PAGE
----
So what’s my point? The point is that analysts can only give the most likely event that will occur as well as their opinion on what is the most dangerous. He has to back up his claims with potential indicators. And here’s where I see the problems with global warming. If I were an analyst using the above model to figure out what is going to happen because of global warming, I would say it global warming will have have very little impact on people’s lives. Scientists can look at the empirical facts, like temperature measurements at various points around the globe. They can see that CO2 is a greenhouse gas, because they can create closed systems and inject CO2 into that system and observe CO2’s effects on heat conservation. But there are many things that scientists cannot see empirically with global warming. They cannot see the end result of global warming, they can only rationalize what the end result may be. And if we use the past as an indicator for what may happen in the future, than we must come to the conclusion that the predicted temperature increases do not present a clear and present danger to mankind, because the Earth has been much warmer and contained much more CO2 in the past than it does now. And let’s remember that the Earth is not warming as fast as climate models predicted, thus the weakness of rationalism. Several years ago, Al Gore assured us of catastrophe. But man-made CO2 is an extremely small percentage of greenhouse gas, and we know that temperature does not increase in a linear fashion with CO2. The impact of man-made CO2 on temperature is not known. It may be so low as to be immeasurable. If someone tells me that human survival is threatened by global warming, they have to give me indicators and they also have to show how much impact human activity has on the warming in the first place, because otherwise we have very little control of what the weather does. They also have to give explanations for past warming before the industrial age and why no warming has occurred in the last 15 years. Most importantly, they have to show me why nations should spend trillions of dollars on programs such as the Kyoto Protocol.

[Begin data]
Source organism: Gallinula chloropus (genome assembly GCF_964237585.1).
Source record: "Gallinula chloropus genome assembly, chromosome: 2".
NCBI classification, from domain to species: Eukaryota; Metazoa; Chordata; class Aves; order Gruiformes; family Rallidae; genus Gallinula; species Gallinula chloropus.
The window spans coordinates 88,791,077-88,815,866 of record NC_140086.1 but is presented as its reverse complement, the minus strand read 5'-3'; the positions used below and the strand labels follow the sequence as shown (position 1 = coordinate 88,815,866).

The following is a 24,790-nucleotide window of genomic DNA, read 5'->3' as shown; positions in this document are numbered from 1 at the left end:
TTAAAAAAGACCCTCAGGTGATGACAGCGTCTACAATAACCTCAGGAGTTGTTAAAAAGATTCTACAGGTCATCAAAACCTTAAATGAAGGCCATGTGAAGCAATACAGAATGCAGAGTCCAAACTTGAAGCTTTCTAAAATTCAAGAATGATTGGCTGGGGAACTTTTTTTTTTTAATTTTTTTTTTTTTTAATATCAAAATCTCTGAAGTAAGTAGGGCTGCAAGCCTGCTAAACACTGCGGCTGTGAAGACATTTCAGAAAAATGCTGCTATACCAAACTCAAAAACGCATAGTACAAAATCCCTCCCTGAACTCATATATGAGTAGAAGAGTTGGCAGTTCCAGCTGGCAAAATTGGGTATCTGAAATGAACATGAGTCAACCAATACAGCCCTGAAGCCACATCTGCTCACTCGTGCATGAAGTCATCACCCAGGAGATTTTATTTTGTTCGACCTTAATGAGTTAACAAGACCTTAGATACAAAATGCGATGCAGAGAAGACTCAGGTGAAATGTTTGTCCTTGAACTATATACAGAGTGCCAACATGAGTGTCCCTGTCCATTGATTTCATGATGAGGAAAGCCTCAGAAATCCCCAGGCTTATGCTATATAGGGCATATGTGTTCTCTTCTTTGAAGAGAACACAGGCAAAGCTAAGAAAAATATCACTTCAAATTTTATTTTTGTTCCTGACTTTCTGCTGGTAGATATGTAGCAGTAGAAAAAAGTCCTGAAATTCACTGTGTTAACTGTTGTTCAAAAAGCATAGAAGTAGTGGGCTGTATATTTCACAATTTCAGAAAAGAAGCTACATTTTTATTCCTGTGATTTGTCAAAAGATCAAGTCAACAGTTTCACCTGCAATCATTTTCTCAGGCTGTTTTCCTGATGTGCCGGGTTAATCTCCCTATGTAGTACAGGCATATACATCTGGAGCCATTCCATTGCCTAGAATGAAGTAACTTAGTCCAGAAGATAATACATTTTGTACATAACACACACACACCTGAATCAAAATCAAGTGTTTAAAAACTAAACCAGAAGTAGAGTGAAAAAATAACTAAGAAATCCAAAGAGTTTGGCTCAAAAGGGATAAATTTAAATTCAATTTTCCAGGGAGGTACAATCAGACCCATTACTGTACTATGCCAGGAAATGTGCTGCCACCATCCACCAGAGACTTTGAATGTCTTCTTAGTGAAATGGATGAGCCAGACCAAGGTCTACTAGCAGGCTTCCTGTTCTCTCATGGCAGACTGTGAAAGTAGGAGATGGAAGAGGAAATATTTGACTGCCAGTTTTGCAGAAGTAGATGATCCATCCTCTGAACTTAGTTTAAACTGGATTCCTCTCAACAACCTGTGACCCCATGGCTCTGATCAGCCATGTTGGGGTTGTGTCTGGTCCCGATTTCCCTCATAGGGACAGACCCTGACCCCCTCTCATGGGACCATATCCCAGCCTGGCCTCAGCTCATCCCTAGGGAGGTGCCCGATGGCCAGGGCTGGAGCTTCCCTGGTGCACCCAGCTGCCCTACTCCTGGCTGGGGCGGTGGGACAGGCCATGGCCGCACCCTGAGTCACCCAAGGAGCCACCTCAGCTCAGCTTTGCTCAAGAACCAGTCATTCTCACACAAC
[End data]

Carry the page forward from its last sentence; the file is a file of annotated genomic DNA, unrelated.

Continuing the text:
Science is not very good at predicting. The major areas of current scientific practice that most trouble me are the ones that seek to extrapolate over very long periods of time. I see the problem like this: If a man who is shooting a rifle at a target 50 meters away misses by 4 inches, that same shot would have missed a more distant target by an even wider margin. And yet in the case of evolution, scientists seek to tell us what happened millions of years ago. Is it not reasonable to surmise that they may be off the mark just a bit? Global warming too seeks to tell us what will happen in the year 2040. Both evolution and catastrophic results of global warming are fine hypothesis. But empirical evidence does not yet support those hypothesis as scientific fact.
Ideological thinking can and has damaged the science. Take diet for instance. In many cases, the thinking goes like this: “I like animals, therefore I don’t like to kill animals, and therefore eating meat and fat damages my health.” “I like nature, nature is the environment without man in it, therefore any man-made technology is bad for nature.” “I do not believe in God, therefore evolution is true.” The opposite also happens. “I don’t believe in evolution because I believe in God.” In other words, people do not believe certain things because of science, they believe the science because of certain other things. As we know from the Nazis, science can be used to support any ideology. And times and thinking change. Scientific consensus, like religious consensus, is subject to change. As Loverboy sings: The kid is hot tonight, but where will he be tomorrow? The hot new idea may fade, and thus laws should only be made in the case of strong empirical evidence.